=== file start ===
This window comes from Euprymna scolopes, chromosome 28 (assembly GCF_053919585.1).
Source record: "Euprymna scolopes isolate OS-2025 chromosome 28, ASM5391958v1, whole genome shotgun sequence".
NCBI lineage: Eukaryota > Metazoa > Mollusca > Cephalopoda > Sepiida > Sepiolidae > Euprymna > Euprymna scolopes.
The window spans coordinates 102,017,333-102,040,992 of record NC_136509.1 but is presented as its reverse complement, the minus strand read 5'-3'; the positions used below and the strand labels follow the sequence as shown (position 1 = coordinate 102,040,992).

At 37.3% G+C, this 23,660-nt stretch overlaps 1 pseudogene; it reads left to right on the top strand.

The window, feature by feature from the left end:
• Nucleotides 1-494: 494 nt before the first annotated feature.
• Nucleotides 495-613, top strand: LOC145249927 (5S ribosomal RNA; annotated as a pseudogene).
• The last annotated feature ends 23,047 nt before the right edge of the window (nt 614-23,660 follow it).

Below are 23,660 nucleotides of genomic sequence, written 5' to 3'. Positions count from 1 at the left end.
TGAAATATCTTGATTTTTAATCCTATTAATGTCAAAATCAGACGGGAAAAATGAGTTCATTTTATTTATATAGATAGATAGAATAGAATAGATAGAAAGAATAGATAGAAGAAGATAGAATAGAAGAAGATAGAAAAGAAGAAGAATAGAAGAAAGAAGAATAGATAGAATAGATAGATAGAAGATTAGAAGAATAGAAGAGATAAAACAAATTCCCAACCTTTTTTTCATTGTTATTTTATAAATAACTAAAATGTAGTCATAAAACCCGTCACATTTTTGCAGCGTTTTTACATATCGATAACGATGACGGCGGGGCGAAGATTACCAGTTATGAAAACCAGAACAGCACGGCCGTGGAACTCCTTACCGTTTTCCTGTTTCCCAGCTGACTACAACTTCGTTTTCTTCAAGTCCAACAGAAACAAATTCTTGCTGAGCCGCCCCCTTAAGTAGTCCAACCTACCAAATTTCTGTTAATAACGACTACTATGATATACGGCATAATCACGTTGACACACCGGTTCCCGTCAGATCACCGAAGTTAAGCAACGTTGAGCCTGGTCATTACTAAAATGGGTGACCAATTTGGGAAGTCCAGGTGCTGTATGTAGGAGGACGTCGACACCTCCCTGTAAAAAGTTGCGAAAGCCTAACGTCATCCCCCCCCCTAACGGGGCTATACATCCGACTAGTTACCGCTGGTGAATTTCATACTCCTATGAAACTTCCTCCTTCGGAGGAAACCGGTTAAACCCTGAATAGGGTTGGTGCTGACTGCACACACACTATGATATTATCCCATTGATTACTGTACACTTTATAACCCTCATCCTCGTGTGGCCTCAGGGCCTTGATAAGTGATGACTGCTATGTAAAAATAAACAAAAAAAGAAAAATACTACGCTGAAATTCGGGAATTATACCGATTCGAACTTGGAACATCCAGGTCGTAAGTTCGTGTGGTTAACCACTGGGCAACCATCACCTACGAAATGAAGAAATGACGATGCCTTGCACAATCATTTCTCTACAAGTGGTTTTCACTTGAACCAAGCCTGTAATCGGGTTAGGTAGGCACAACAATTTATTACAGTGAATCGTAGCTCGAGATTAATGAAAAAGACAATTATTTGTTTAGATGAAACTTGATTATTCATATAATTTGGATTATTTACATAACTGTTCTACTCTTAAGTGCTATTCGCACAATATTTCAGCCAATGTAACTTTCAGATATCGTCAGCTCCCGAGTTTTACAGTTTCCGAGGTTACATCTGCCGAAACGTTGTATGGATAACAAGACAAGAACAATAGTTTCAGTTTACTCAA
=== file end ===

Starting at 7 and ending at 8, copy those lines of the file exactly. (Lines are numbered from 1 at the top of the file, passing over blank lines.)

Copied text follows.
• Nucleotides 1-494: 494 nt before the first annotated feature.
• Nucleotides 495-613, top strand: LOC145249927 (5S ribosomal RNA; annotated as a pseudogene).